5 Reasons You Need To Visit Oregon Wine Country Now


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5 Reasons You Need To Visit Oregon Wine Country In 2016

You’ve almost definitely tried a wine from Oregon, whether you found it at your local grocery store, wine boutique, or a top sommelier has recommended one to you. Oregon wine commands respect because, despite the relative youth of vines there—David Lett of Eyrie Vineyards planted the first vines in the Willamette Valley in the late ’60s—producers are delivering some of the most elegant and delicious bottles out there, often featuring Pinot Noir and Pinot Gris, as well as a whole host of other grape varieties.

Get to know Oregon wine varieties and producers, and you just might have a new favorite domestic wine region. Here are five good reasons to delve into Oregon wines and some labels to keep an eye out for.

It’s Freaking Gorgeous

Oregon is brimming with gorgeous vineyards, most of which have open tasting rooms where you can gaze out onto the leafy vines and watch the sunset. Summer, especially, is amazing in Oregon. The weather is dry and sunny, and there are ferns and evergreen trees for days. You can stay at The Vintages, a super cute trailer park—that’s right, a trailer park—consisting of actual vintage trailers retrofitted with insanely comfortable beds, little patios, and vintage furniture. It’s right by Dundee, a central point for tasting rooms and many nearby wineries. And don’t forget to drive a bit north of Portland, into the Columbia River Gorge, where there are many craft beer producers, artisanal wineries (such as the fantastic biodynamic Analemma), beautiful day hikes, and other adventures to be had.

Pinot Noir Is King 

Perhaps you’ve already been seduced by the lure of Pinot Noir, one of the world’s most beloved grapes. Pinot Noir is often considered the red grape most capable of expressing terroir, and for that reason winemakers work very hard to cultivate the best possible Pinot Noir vines they can on the best possible sites. Oregon has been in conversation with Burgundy ever since the ’80s about how to create beautifully perfumed, elegant Pinot Noir. Typically, Pinot from Oregon is a bit more red-fruited. There are plenty of single-vineyard Pinots  from Oregon that will whip all you Burghounds out there into New World submission. For some very beautiful expressions, try the single-vineyard or entry-level Pinot Noirs from: Walter Scott, Belle Pente, The Eyrie Vineyards, Day Wines, and Division Wine CoNote that if you go to Oregon and want to visit these producers, you’ll need to contact them for an appointment as some are less tourism-focused and don’t have tasting rooms.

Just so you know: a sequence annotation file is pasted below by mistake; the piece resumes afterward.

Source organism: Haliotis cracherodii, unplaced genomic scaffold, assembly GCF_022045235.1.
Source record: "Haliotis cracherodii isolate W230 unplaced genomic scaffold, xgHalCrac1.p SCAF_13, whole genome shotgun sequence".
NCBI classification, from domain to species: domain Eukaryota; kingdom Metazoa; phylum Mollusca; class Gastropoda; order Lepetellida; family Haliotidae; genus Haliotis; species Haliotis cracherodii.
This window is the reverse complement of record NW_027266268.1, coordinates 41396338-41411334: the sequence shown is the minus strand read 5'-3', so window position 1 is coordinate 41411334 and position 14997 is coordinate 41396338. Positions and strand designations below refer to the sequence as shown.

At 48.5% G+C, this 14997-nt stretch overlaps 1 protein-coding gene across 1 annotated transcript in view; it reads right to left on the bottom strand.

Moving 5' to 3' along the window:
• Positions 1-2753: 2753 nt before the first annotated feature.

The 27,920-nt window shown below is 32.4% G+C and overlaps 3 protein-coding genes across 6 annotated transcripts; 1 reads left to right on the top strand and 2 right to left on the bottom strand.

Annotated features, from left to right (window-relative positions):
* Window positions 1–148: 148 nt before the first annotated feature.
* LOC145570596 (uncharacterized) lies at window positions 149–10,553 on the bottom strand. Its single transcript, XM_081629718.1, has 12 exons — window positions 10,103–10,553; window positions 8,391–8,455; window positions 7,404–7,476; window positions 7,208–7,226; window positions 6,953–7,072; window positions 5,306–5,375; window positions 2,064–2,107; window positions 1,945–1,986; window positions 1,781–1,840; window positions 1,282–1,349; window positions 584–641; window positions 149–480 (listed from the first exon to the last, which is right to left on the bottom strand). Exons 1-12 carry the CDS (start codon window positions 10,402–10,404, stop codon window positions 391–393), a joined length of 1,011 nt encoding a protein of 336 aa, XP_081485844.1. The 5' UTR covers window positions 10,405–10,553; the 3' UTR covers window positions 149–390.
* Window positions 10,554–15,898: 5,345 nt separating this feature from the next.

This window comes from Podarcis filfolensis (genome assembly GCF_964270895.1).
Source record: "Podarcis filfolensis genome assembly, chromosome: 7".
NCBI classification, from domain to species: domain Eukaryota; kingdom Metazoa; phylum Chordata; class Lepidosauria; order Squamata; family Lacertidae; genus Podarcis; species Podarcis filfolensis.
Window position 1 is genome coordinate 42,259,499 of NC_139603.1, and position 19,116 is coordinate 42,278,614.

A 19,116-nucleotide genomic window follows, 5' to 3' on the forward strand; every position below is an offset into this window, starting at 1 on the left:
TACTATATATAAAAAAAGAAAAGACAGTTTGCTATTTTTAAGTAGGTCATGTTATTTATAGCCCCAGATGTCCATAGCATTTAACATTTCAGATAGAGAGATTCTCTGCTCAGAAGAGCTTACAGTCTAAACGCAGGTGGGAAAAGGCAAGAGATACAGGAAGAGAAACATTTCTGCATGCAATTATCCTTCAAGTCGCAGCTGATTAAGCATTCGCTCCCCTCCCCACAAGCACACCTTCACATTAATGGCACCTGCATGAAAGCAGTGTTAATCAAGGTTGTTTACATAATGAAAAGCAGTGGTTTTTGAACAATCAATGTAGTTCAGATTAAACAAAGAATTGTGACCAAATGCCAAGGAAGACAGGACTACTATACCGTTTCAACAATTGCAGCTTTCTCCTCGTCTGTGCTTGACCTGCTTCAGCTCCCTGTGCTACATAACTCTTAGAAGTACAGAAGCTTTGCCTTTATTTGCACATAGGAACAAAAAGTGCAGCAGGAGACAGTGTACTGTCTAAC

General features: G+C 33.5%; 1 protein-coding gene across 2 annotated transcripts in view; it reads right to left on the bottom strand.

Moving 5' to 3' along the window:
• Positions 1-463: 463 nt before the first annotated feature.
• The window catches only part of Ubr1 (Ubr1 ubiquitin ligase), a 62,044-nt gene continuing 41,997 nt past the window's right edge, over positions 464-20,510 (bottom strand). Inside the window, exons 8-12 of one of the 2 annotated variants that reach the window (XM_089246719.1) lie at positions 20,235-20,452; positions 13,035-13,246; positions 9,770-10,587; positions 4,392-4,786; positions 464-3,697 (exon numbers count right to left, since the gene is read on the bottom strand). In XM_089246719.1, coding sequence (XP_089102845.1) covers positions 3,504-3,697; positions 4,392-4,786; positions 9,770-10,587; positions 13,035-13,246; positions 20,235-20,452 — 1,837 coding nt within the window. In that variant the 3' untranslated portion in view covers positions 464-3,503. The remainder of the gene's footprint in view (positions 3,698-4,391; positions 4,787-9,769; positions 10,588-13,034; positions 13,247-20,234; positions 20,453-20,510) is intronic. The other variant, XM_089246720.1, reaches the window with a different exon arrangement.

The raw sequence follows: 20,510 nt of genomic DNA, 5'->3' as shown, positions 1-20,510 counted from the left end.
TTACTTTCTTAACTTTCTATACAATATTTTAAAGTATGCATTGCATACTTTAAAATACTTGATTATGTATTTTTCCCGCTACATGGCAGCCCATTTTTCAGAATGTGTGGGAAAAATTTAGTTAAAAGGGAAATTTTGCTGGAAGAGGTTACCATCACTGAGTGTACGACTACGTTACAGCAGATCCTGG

BUUUUUUT There’s More Than Pinot

“We’re not just Pinot!” This is the battle cry of winemakers all across Oregon, especially Southern Oregon, who are intent on growing Tempranillo, Grenache, Malbec or random and weird grapes like the Hungarian red variety Kadarka. And you know what? Those guys are right. A lot of diversity in Oregon’s microclimates allow for many different grape varieties to grow successfully. The Iberian-style wines of Abacela, a Southern Oregon winery, are fairly widely available and are generally on the oaky, fuller side, so if that’s your preference  you’ll love them. And, they’re somewhat more affordable than stuff from Napa or Rioja. Also, look for the label TeSóAria, which makes the aforementioned Kadarka (it’s yummy), as well as the Italian white grape Vermentino.

And I can’t forget the delicious Grüner Veltliner from biodynamic estate Johan Vineyards. It’s smoky, with those classic green apple notes, laced with Asian pear, and that coveted balance of texture and acidity. Oh, and Riesling fans should check out the bottlings from biodynamic estate Brooks Winery as well as Chehalem, and Trisaetum, all in the Willamette Valley. Serious stuff!

The Urban Winery Scene Is Killer

You could urban winery hop practically all day in Portland. Don’t miss the new tasting room from Teutonic Wines, which features their entire lineup of Alsatian-style whites and Pinot Noir, a food truck offering Scandinavian food, and“Seafood Sundays” with guest chefs. Also not to miss: SE Division Wine Co, where free tastings are offered on Fridays and where you can relax with a bowl of cheesy popcorn and let the knowledgeable server surprise you with a fun Gamay. You also might want to check out the Hip Chicks Do Wine urban winery—it was the original!

Wine Festivals For Dayz!

In Oregon, including Portland, there’s always some food and wine festival going on where you can sample all the delicious wine described above with food from ambitious, ingredient-focused chefs. There’s the annual International Pinot Noir Celebration, a three-day, big-ticket event (start saving up now) featuring seminars, walk-around tastings, grand al-fresco dinners including the epic salmon bake, and lots of schmoozing with cool sommeliers and winemakers. Also, there’s the Pinot Noir Barrel Auction (fancy!) and FEAST Portland, a massive food and wine festival celebrating—what else?—the wonderful ingredients and wines of Oregon.

Travel to Oregon was provided by the Oregon Wine Board

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